British physicist born in Nelson, New Zealand.  His investigations of alpha and beta decay  (which he so named)  earned him a Nobel prize before he moved to Manchester, where he supervised the Geiger-Marsden experiment (1909) and inferred the planetary model of the atom (1911).
 Signature of 
 Ernest Rutherford

Nobel 1908   |   Nuclear Physics  |  Wikipedia  |  Weisstein  |  John Campbell (NZ)

 Constantin Caratheodory 
 (1873-1950) Constantin Carathéodory   (1873-1950)

Greek mathematician with a doctorate from Göttingen  (under Minkowski).  He made contributions to the calculus of variations  and founded  axiomatic  thermodynamics.  In measure theory, Carathéodory's criterion  characterizes measurability.  He corresponded with Einstein (1916-1930).

Ph.D. 1904  |  Outer measure  |  Axiomatic thermodynamics (1909)  |  Wikipedia  |  Weisstein  |  MacTutor

 René Baire (1874-1932) René Baire, French analyst   (1874-1932)

Entered  ENS  at  17,  by derogation (1892).  Agrégé  at 20.  The  Baire space is the set of all infinite sequences of natural integers, endowed with the Tychonoff topology.  It's  homeomorphic  to the subspace of the  interval  [0,1]  consisting of  irrational  numbers  (cf. continued fractions).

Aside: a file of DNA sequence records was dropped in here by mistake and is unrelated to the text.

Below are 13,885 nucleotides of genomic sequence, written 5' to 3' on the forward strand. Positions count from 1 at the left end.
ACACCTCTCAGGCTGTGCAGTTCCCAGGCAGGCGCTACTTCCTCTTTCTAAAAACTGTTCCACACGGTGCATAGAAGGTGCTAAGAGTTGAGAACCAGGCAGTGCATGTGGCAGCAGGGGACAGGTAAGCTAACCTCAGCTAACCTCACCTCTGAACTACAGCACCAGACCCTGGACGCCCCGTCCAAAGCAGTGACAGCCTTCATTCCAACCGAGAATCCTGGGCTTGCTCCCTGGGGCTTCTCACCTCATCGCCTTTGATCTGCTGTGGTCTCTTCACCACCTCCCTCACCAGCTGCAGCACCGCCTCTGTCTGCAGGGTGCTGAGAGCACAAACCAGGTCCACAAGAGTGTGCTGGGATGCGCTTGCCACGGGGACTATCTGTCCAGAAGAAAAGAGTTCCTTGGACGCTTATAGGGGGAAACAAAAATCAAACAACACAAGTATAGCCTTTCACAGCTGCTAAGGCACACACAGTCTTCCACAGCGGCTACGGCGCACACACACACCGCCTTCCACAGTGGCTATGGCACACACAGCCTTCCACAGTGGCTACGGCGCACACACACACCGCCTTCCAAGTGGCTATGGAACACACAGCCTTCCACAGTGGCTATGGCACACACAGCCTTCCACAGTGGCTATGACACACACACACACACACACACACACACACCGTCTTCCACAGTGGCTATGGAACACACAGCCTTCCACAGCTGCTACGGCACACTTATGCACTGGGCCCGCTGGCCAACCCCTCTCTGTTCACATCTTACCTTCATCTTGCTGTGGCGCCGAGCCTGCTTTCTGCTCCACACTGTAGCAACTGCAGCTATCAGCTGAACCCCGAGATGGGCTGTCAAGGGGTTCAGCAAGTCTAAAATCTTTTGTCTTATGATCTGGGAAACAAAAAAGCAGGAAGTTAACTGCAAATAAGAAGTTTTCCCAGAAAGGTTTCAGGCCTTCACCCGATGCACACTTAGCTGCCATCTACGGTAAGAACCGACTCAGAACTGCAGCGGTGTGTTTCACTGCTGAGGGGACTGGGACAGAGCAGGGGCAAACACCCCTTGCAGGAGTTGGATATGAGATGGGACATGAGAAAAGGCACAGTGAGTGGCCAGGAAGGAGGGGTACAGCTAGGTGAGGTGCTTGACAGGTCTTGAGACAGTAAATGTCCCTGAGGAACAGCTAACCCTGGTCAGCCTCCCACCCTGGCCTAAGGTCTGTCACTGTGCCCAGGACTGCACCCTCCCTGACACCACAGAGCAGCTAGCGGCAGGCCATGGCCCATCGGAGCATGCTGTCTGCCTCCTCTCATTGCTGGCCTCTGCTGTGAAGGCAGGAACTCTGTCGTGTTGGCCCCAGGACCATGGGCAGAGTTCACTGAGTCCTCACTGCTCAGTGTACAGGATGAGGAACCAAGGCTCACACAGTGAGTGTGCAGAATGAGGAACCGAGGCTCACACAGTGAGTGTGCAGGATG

Ph.D. 1899   |   Teaching career (French)   |   Baire property   |   Baire spaces  vs.  Baire space   |   WP   |   McT

 Henri Lebesgue 
 (1875-1941) Henri Lebesgue, French analyst   (1875-1941)

Building on the work of  Jordan  and  Borel  (his advisor)  he laid the goundwork of  measure theory  in 1901 and went on to revolutionize the notion of definite integration in his doctoral dissertation (1902).  Lebesgue was elected to the  Académie des Sciences  on 29 May 1922.

Ph.D. 1902   |   Lebesgue spaces   |   Wikipedia   |   Weisstein   |   MacTutor

 G.H. Hardy 
 (1877-1947) G.H. Hardy,  pure mathematician   (1877-1947)

Known only by his initials G.H.  (for Godfrey Harold)  Hardy  was asexual, entirely devoted to mathematics and cricket  (a  nonpractising homosexual,  said Littlewood).  His collaboration with Littlewood is legendary.  So is the way Hardy recognized and guided Ramanujan's raw genius.

M.A. 1903  |  A Mathematician's Apology (1940)  |  Divergent Series (1949, posthumous)  |  McT  |  WP  |  NNDB

 Lise Meitner 
 (1878-1968) Lise Meitner,  physical chemist   (1878-1968)

A student of Ludwig Boltzmann, she became a collaborator of  Otto Hahn  who was awarded a Nobel prize (1944) for their joint work.  With  Otto Frisch  (her nephew)  Lise Meitner gave  nuclear fission  its name  (Kernspaltung).  She correctly explained the related  mass defect  (1938).  Signature of